imprisonment and destroyed all who were the masterminds behind the plot
to oust the legal emperor. However, his matchless love for Mumtaz was
totally amazing - a love which contrasted visibly from the conventional
emotional relationship between a king and a queen. The breath takingly
beautiful dome of Taj Mahal (symbolic of eternal love) was masterminded
by Shah Jahan in loving memory of his favourite queen Mumtaz Mahal who
Mumtaz was fortunate enough to attract the infallible love and
affection undivided from the emperor. Tragic enough, Mumtaz died on
delivering a baby. Although the Moghul princes were amply blessed with
the privilege of polygamy, Shah Jahan was ever immutable in his
determination to reject remarriage.
Ultimately emperor fell prey to an utter frustration and he is said
to have locked himself up in a dark room whereby his hair had absolutely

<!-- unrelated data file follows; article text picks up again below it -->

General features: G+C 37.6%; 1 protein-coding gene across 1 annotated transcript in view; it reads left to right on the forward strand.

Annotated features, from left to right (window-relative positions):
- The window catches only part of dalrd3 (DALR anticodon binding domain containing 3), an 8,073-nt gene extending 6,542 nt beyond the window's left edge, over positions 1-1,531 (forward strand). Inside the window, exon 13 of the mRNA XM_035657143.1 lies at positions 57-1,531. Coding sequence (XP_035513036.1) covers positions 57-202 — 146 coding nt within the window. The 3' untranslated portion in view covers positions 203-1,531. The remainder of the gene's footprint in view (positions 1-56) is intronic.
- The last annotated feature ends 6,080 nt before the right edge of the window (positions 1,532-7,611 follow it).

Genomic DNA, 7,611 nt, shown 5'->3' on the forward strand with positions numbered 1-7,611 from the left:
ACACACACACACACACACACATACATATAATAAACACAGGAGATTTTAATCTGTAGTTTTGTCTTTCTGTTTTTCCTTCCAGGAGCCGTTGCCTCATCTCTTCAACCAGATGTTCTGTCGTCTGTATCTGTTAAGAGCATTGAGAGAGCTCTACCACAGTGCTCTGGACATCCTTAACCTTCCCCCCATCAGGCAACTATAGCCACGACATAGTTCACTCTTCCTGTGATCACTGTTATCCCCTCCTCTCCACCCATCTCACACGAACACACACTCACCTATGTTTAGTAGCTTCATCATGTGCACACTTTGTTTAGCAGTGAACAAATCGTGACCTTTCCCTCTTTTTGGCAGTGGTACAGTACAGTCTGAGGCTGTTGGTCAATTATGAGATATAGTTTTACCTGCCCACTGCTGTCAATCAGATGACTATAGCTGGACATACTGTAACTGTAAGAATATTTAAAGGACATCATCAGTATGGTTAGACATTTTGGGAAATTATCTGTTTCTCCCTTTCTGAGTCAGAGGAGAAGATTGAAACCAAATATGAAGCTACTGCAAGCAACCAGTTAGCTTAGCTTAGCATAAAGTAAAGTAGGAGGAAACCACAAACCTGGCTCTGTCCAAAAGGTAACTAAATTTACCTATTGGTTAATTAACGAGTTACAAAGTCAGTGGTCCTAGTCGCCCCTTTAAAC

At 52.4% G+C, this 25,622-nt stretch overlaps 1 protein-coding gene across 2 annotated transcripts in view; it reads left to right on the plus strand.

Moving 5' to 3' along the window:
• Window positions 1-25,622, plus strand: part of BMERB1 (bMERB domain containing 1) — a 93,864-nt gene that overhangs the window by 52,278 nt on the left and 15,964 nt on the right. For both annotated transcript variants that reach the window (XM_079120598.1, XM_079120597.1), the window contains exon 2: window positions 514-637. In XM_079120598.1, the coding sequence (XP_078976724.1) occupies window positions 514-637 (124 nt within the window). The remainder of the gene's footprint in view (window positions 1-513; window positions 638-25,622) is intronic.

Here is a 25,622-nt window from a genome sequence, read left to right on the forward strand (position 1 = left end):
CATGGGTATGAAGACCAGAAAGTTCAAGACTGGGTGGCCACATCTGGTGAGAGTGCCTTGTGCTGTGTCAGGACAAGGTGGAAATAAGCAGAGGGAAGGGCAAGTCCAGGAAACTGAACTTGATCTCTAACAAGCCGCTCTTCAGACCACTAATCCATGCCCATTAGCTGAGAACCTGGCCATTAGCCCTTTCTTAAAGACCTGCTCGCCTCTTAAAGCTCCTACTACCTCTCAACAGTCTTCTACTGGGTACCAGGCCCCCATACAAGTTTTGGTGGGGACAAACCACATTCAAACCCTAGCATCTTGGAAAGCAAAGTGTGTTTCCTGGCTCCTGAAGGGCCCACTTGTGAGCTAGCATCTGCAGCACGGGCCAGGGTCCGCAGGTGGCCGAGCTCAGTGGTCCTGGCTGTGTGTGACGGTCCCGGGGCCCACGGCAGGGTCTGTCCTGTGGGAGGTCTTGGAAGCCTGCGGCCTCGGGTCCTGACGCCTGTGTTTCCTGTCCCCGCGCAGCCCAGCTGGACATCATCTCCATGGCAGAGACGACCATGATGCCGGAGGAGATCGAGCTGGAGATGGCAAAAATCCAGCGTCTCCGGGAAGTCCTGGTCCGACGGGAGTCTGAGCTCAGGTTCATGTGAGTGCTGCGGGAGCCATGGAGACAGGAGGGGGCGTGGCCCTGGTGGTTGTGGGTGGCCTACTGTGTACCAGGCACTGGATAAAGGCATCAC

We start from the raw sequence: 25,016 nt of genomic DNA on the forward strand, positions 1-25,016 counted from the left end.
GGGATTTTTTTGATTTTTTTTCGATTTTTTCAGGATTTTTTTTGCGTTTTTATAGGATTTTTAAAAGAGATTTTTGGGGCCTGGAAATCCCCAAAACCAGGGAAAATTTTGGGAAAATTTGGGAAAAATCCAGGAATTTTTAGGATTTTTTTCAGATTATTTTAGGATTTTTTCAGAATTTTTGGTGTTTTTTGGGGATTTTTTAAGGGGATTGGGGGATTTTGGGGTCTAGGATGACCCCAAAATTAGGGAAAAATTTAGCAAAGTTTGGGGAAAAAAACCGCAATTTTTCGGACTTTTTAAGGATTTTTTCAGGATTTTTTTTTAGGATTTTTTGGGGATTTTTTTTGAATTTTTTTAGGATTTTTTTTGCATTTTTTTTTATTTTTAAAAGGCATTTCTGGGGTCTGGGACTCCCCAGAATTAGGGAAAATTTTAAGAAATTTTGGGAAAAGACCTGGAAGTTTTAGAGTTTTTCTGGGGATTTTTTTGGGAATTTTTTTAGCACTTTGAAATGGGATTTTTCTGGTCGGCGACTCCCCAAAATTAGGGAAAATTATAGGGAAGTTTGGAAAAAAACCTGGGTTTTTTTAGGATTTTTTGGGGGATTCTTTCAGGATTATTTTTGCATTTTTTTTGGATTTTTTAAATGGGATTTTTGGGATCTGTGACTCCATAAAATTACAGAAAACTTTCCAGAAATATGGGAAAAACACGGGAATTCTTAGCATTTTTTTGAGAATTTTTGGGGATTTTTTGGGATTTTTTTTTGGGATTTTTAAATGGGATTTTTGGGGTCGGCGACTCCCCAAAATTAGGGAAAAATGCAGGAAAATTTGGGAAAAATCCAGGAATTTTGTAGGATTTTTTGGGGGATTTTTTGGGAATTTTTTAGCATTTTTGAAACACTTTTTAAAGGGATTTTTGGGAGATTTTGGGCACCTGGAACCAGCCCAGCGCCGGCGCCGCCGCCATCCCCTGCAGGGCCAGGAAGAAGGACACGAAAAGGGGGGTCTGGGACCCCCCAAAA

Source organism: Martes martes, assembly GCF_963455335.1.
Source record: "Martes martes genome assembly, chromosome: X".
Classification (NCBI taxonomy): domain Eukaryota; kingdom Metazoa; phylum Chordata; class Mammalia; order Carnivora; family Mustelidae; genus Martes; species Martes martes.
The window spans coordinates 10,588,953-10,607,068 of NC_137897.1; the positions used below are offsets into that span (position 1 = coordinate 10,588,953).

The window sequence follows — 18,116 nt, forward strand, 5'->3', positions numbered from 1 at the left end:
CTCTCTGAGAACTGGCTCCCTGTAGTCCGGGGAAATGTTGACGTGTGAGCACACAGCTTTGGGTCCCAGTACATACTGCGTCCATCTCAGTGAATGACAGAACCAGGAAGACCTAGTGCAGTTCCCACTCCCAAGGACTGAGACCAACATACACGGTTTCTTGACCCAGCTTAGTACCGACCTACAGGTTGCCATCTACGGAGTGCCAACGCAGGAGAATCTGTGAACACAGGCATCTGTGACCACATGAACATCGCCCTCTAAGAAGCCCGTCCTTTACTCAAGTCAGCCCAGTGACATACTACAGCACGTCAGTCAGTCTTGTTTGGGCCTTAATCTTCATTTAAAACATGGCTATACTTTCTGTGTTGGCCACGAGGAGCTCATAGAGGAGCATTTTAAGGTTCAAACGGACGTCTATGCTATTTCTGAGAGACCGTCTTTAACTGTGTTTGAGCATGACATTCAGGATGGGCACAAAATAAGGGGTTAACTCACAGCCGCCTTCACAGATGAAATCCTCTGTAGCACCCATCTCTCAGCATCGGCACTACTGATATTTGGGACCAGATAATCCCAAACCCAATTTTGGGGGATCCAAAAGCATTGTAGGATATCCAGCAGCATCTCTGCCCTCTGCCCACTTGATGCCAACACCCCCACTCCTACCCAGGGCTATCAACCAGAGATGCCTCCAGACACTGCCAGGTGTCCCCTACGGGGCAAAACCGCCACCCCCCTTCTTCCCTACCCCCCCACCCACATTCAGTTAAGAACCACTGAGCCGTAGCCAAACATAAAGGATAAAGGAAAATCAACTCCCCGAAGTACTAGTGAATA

turned grey. There is an interesting episode within this prolonged
ordeal in the dark room. Once a lady from his concubine (named Thuldaazi
) attempted to approach the emperor, a total recluse but the grief
stricken lover is quoted to have said,
"Go you lady! away! In the dead of night you try to plaque me -
fatigue me with your carnal urges. My life is long gone and I see no
difference between life and death now. I feel pity on you but you can
never be Mumtaz.
This door I will open after seven days. Do leave me alone...."
However, ruthless and tough minded Shah Jahan might have been these
words are redolent of his undisguised love for the dead queen.
Mentally, paralysed by the untimely death of his cherished wife, the
emperor was firmly bent on erecting the greatest wonder of India, on the
banks of river Jumma. It was Taj Mahal.
The abrupt, severe melancholia which came over the emperor on the
death of Mumtaz Mahal explicitly shows how far he had loved her and how
much emotionally dependent he was on his love for her.
It is said that the emperor was highly impressed by the exceptional